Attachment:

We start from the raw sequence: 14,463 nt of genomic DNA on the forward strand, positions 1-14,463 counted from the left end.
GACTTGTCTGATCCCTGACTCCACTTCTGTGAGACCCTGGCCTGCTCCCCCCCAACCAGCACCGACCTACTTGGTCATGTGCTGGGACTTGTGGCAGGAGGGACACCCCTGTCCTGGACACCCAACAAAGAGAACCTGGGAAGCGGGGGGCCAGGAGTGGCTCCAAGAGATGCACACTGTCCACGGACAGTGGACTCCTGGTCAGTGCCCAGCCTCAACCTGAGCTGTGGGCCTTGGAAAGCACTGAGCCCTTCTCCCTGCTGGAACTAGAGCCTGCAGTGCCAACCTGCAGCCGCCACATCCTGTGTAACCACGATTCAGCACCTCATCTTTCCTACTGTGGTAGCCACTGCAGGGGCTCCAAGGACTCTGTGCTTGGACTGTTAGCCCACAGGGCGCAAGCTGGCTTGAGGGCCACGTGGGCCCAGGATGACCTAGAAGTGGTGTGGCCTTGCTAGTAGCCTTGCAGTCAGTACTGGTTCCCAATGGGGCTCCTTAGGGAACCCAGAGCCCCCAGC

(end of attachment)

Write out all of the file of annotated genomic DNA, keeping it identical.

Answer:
We start from the raw sequence: 14,463 nt of genomic DNA on the forward strand, positions 1-14,463 counted from the left end.
GACTTGTCTGATCCCTGACTCCACTTCTGTGAGACCCTGGCCTGCTCCCCCCCAACCAGCACCGACCTACTTGGTCATGTGCTGGGACTTGTGGCAGGAGGGACACCCCTGTCCTGGACACCCAACAAAGAGAACCTGGGAAGCGGGGGGCCAGGAGTGGCTCCAAGAGATGCACACTGTCCACGGACAGTGGACTCCTGGTCAGTGCCCAGCCTCAACCTGAGCTGTGGGCCTTGGAAAGCACTGAGCCCTTCTCCCTGCTGGAACTAGAGCCTGCAGTGCCAACCTGCAGCCGCCACATCCTGTGTAACCACGATTCAGCACCTCATCTTTCCTACTGTGGTAGCCACTGCAGGGGCTCCAAGGACTCTGTGCTTGGACTGTTAGCCCACAGGGCGCAAGCTGGCTTGAGGGCCACGTGGGCCCAGGATGACCTAGAAGTGGTGTGGCCTTGCTAGTAGCCTTGCAGTCAGTACTGGTTCCCAATGGGGCTCCTTAGGGAACCCAGAGCCCCCAGC